Watch CBS News

Officials talk about prevention, root causes of violence in Chicago with numbers rising

Officials hold symposium on addressing, reducing violence 02:20

CHICAGO (CBS) -- Officials on Monday brought community leaders together to focus on violence prevention, at every level, in the city.

As CBS 2's Tara Molina reported, the reasoning is that fighting and targeting violence and trauma in the city requires the efforts of the entire community.

On Monday, the City of Chicago and the Mayor's office hosted a symposium at the Chicago Cultural Center, 78 E. Washington St., to address Mental Health, Substance Use, and Violence Prevention. Mayor Lori Lightfoot emphasizes the importance of these factors in the city's comprehensive approach to fighting violence - with numbers on the rise.

In addition to Mayor Lightfoot, participants in the seminar included Tamara Mahal chief coordination officer at the Community Safety Coordination Center; Dr. Allison Arwady, commissioner of the Chicago Department of Public Health; Matt Richards, deputy commissioner of behavioral health for the CDPH; and Kathy Calderon, director of mental health operations for the same department.

Pastor Chris Harris, who leads the Bright Star Church and Community Outreach program, was the keynote speaker.

A breakdown of citywide police data shows 3,815 violent crimes reported in Chicago through March 6. That is a slight increase of about 4 percent.

Some communities have been bearing the brunt for years. We ran the numbers, and violent crime rates are highest in Austin – followed by South Shore, North Lawndale, and Englewood.

Mayor Lightfoot's response to our question about that violence was: "The violence is a symptom of poverty. It's a symptom of neglect. It's a symptom of a lack of opportunity and resources at the block level. And if we want lasting peace in our city, we've got to address those root causes."

That is the very purpose of the group that gathered for the symposium Monday. The community leaders involved work in a variety of ways to respond to the crimes, the people, their neighborhoods, and the lasting trauma that 3,815 number leaves in its wake.

"I'm 2020 and 2021 we all went through hell," said Pastor Harris. " And here's what I believe - we can do more!"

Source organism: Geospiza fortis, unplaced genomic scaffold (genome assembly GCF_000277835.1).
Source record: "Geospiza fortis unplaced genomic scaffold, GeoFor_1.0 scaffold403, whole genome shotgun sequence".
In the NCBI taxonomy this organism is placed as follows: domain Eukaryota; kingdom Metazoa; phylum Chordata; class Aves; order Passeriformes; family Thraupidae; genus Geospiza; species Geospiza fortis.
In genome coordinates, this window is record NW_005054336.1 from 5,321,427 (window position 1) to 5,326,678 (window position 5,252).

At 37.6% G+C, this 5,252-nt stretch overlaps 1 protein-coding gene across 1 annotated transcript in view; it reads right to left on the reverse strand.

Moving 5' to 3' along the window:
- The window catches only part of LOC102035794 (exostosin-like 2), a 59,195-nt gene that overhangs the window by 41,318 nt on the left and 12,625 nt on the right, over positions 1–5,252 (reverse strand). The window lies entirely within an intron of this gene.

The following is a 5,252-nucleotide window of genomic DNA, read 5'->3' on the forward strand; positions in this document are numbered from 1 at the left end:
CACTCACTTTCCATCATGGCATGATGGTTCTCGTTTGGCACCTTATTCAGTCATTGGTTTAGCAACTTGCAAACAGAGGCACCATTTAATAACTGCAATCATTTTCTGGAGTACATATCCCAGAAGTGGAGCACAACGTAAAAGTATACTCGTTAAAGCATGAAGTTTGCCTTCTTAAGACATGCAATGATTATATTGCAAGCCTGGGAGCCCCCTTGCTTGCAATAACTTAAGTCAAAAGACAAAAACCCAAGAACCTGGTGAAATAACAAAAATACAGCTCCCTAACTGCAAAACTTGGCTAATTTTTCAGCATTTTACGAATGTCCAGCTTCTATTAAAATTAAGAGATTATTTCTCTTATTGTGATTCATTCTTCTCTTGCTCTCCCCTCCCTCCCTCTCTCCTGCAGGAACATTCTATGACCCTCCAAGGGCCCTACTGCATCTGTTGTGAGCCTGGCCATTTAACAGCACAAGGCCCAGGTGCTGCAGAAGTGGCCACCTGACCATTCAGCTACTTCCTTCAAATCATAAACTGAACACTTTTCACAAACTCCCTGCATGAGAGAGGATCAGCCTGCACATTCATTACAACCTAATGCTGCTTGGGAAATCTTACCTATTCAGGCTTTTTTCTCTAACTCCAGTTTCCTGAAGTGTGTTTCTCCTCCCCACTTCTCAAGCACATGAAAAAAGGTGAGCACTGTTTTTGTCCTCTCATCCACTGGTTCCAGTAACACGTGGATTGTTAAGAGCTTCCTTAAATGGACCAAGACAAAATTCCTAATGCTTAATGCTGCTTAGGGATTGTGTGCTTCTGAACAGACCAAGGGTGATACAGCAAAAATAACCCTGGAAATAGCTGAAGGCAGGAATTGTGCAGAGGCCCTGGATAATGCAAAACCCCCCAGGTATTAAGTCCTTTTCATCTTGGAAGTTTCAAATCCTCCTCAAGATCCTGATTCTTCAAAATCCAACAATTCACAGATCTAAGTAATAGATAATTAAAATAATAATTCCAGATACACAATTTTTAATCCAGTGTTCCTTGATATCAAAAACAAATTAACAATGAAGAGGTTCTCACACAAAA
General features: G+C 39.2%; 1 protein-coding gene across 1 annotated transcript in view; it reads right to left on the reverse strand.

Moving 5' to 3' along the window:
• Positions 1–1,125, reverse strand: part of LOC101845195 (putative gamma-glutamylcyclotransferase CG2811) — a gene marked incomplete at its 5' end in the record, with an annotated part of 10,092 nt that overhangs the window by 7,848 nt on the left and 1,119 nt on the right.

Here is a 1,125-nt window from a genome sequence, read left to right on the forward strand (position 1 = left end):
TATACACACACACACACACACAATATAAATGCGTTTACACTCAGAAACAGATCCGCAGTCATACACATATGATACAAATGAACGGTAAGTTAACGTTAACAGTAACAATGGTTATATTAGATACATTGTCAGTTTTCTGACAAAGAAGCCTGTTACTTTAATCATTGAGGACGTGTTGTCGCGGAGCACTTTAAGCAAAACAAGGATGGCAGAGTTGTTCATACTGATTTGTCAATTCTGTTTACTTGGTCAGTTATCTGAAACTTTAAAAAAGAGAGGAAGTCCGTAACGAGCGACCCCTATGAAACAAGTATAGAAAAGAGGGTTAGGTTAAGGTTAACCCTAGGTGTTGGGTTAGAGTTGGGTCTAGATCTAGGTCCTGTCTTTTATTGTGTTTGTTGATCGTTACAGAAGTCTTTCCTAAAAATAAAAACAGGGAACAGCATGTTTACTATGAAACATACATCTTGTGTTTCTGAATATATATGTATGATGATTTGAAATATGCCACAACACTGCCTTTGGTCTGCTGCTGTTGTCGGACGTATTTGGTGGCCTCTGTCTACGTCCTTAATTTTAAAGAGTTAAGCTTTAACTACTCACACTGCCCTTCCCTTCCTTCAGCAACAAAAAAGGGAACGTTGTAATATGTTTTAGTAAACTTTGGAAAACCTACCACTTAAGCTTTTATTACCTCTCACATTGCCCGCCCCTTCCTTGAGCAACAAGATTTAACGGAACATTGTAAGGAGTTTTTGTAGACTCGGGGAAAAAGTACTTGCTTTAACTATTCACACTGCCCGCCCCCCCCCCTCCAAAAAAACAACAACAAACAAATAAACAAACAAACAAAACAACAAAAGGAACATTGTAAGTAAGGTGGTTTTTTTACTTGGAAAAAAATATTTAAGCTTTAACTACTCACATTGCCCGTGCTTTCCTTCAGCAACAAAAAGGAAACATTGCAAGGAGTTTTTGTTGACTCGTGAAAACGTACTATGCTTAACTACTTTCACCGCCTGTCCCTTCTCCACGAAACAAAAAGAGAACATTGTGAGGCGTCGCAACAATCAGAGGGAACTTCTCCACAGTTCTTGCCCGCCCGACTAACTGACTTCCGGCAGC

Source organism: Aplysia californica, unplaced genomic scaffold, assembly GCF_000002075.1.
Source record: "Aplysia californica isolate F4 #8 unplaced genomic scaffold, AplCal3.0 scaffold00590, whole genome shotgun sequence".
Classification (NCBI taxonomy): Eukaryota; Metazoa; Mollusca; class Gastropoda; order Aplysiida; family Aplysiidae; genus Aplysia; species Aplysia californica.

Harris' Bright Star Church and Community Outreach program is dedicated to kids and families, and Harris says it is already making a difference in Bronzeville.

"Ambassadors who provide trauma-informed services - 50,000 people have been touched," Harris said.

Harris' organization has partnered with Northwestern Medicine, University of Chicago Medicine, and other health organizations.

"Fifty thousand people later, Who have been touched by our helpline - as well as going into the schools, what we call care rooms," Harris said.

At the event Monday, participants learned harm-reduction techniques and received access to Narcan and fentanyl strips for drug overdoses, received trauma-informed training with the opportunity to further develop their skills in dealing with mental health crises, engaged in wellness activities, and developed action plans.

The symposium also featured breakout rooms. One was led by the Center for Healing and Justice Through Sport, based in Chicago.

"This is where we hope we can prove sport has a unique position in creating healing-centered environments," said Pharlone Toussaint, director of external affairs for the organization. "We're in these sessions with youth workers who tell us sport and physical activity are one of the best ways to really address the young people."

The center is work led by research - not only to engage kids, but to work with coaches who can help provide an outlet and accessible solutions to those kids- impacted by trauma.

"We're working with coaches who understand young people's needs more than they're getting, and they see themselves at the first line of defense when young people are suffering from things others don't have the opportunity to support them in," Toussaint said.

The city's Office of Violence Reduction has identified 15 priority community areas for its Our City, Our Safety plan. They are selected based on the number of serious victimizations – which are defined as homicides and nonfatal shootings, a narrower category than overall violent crime.

In order by serious victimization rate, the priority community areas are Austin, North Lawndale, Humboldt Park, West Garfield Park, Englewood, Auburn Gresham, West Englewood, greater Grand Crossing, Roseland, East Garfield Park, South Shore, Chicago Lawn, South Lawndale, Chatham, and West Pullman.

View CBS News In
CBS News App Open
Chrome Safari Continue
Be the first to know
Get browser notifications for breaking news, live events, and exclusive reporting.